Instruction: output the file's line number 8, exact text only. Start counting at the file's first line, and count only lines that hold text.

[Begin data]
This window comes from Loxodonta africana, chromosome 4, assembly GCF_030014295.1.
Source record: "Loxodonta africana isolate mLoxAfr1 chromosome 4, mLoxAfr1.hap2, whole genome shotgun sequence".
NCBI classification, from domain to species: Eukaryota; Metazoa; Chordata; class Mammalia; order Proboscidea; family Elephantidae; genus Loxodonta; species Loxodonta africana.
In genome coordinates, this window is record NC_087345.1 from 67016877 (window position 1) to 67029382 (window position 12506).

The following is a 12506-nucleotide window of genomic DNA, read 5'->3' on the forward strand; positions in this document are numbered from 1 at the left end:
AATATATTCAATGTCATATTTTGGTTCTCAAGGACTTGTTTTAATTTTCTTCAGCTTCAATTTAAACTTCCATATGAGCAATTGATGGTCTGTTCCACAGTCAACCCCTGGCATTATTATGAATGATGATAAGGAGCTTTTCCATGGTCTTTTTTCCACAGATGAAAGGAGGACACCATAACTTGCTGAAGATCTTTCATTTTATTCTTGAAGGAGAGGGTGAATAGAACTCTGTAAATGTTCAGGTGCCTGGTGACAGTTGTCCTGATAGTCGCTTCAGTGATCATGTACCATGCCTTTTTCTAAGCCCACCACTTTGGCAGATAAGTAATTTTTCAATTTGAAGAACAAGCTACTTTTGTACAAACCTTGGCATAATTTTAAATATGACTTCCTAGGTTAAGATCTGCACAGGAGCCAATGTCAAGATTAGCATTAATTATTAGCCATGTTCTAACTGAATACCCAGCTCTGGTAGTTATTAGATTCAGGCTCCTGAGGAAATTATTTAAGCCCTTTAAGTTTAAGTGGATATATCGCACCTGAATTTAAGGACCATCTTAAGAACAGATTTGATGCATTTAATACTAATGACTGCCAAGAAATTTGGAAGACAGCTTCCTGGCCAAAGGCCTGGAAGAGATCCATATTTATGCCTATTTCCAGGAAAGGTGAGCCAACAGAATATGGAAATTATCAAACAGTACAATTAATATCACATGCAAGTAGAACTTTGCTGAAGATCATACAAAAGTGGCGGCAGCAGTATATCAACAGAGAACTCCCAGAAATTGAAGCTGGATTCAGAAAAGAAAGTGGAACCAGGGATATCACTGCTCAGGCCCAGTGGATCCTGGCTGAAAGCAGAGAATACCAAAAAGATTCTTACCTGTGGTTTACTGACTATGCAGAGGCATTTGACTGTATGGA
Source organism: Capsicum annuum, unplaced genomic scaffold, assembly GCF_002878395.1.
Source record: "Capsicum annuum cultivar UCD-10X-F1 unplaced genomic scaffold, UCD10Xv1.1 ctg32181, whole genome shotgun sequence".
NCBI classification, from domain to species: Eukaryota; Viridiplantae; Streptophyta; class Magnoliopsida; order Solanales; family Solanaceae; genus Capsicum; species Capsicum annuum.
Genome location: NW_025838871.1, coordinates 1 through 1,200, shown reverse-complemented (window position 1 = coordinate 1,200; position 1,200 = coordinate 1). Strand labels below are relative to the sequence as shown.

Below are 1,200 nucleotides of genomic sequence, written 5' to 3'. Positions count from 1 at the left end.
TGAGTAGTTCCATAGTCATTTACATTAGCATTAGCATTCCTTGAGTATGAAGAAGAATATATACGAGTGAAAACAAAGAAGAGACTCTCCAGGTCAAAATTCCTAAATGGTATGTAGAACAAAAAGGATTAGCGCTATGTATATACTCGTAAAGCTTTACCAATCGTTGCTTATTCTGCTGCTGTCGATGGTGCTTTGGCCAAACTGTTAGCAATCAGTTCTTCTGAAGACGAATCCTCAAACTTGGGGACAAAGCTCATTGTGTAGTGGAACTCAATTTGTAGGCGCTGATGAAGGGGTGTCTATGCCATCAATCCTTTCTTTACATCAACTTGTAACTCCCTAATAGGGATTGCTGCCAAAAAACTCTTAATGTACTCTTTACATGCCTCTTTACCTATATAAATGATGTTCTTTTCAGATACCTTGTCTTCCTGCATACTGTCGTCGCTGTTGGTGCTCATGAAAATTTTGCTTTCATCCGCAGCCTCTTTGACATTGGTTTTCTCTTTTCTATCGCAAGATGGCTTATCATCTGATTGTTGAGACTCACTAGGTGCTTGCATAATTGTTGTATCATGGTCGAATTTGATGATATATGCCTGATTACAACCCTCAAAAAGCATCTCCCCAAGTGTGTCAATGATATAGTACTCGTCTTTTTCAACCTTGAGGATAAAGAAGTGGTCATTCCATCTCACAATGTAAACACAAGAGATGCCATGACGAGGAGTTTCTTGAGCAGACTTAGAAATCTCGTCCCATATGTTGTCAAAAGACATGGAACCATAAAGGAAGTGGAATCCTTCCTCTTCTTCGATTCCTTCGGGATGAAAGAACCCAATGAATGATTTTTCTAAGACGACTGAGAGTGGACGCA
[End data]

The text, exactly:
Source record: "Capsicum annuum cultivar UCD-10X-F1 unplaced genomic scaffold, UCD10Xv1.1 ctg32181, whole genome shotgun sequence".